Former Fallin employee sues governor for access to own personnel file

Oklahoma's Open Records Act grants each public employee "a right of access to his own personnel file,"  but Gov. Mary Fallin's former Tulsa office director has had to sue to get her own. In a lawsuit filed in Oklahoma County District Court on Tuesday, Wendy Gregory seeks her personnel and employment records, as well as the office's policies and procedures manual, The Oklahoman reports.

Gregory needs her personnel file to support her claim that she was wrongfully fired by Fallin two weeks before Christmas.

In a wrongful termination lawsuit filed Jan. 31, Gregory claims that Fallin's chief of staff, Denise Northrup, ordered her to turn in her keys and smartphone on Dec. 10 because the Governor's Office had received an IRS garnishment against Gregory.

That lawsuit notes that federal law prohibits the firing of an employee whose earnings are subject to a single garnishment in a single year. The case was moved to federal court in late May.

(Gregory also is claiming intentional infliction of emotional distress, defamation and false light.)

Gregory's termination lawsuit says the garnishment was the result of a child custody dispute between her husband and his former wife. The garnishment was quickly cleared and Gregory had "received  positive employee reviews" prior to being fired, according to the lawsuit.

Hence, Gregory wants her personnel file to support her wrongful termination claim.

The Open Records Act states, "Except as may otherwise be made confidential by statute, an employee of a public body shall have a right of access to his own personnel file." (OKLA. STAT. tit. 51, § 24A.7(C))

The statute permits public agencies to keep confidential those personnel records relating to “internal personnel investigations including examination and selection material for employment, hiring, appointment, promotion, demotion, discipline, or resignation.” (OKLA. STAT. tit. 51, § 24A.7(A)(1))

The provision granting employees access to their own personnel files is an exception, according to a 1986 state attorney general opinion. (1986 OK AG 39)

"It is clear in the foregoing provisions of 24A.7, that the Legislature intended to create two separate classes of persons whose right of access to personnel files depends upon the class to which such persons belong," according to the opinion. "While members of the general public may not have access to all personnel records . . . , the Legislature has conferred greater rights to an employee of a public body, whose access to his own personnel file is unrestricted by subsection A, but governed instead by subsection C. (Id. ¶ 2)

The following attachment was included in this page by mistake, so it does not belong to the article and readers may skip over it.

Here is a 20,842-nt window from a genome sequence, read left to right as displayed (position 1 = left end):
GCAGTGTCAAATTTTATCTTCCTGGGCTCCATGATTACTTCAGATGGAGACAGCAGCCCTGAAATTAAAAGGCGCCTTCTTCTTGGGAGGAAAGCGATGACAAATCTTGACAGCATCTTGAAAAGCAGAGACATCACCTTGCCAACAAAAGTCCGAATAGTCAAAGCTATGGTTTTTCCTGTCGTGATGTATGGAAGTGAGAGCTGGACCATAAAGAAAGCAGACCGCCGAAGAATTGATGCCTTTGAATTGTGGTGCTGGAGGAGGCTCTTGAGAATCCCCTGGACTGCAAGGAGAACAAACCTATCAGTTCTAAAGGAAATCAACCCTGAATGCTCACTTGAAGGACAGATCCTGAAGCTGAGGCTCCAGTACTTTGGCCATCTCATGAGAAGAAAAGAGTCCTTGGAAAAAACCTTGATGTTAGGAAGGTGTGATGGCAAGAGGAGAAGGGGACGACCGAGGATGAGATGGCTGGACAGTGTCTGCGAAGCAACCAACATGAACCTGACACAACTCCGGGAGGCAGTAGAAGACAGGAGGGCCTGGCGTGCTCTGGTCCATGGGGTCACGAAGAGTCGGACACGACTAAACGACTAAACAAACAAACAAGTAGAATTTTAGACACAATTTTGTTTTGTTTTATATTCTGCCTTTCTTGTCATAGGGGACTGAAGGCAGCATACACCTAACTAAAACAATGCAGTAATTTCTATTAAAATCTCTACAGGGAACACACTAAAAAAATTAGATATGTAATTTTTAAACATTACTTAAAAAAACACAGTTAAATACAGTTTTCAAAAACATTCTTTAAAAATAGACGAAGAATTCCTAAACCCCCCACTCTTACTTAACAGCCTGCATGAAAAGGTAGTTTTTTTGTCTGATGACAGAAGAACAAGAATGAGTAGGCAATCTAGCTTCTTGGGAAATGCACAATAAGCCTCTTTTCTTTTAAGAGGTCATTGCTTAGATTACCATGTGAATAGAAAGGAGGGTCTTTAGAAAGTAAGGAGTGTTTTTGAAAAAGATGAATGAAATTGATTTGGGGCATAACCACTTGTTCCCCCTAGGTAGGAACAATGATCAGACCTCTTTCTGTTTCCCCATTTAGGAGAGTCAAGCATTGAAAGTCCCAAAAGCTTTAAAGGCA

"Clearly, then, subsection C operates as an exception to the authority of a public body to keep some personnel records confidential by providing the employee access to his or her own records, unless, elsewhere in the law, an exception may be found." (Id. ¶ 3)

The law is clear. But Gregory's attorney, Anthony Mareshie, told The Oklahoman that the governor's office has “stonewalled” him.

“I've been sitting around for the past six or eight months with a client who has basically been slandered and defamed,” he said.

“Everyone who reads about this case will think that she was fired for cause. Where are the records? There should be something in the file that reflects why she was terminated.”

The Open Records Act case has been assigned to Judge Patricia G. Parrish.


Joey Senat, Ph.D. Associate Professor OSU School of Media & Strategic Communications

The opinions expressed in this blog are those of the commentators and do not necessarily represent the position of FOI Oklahoma Inc., its staff, or its board of directors. Differing interpretations of open government law and policy are welcome.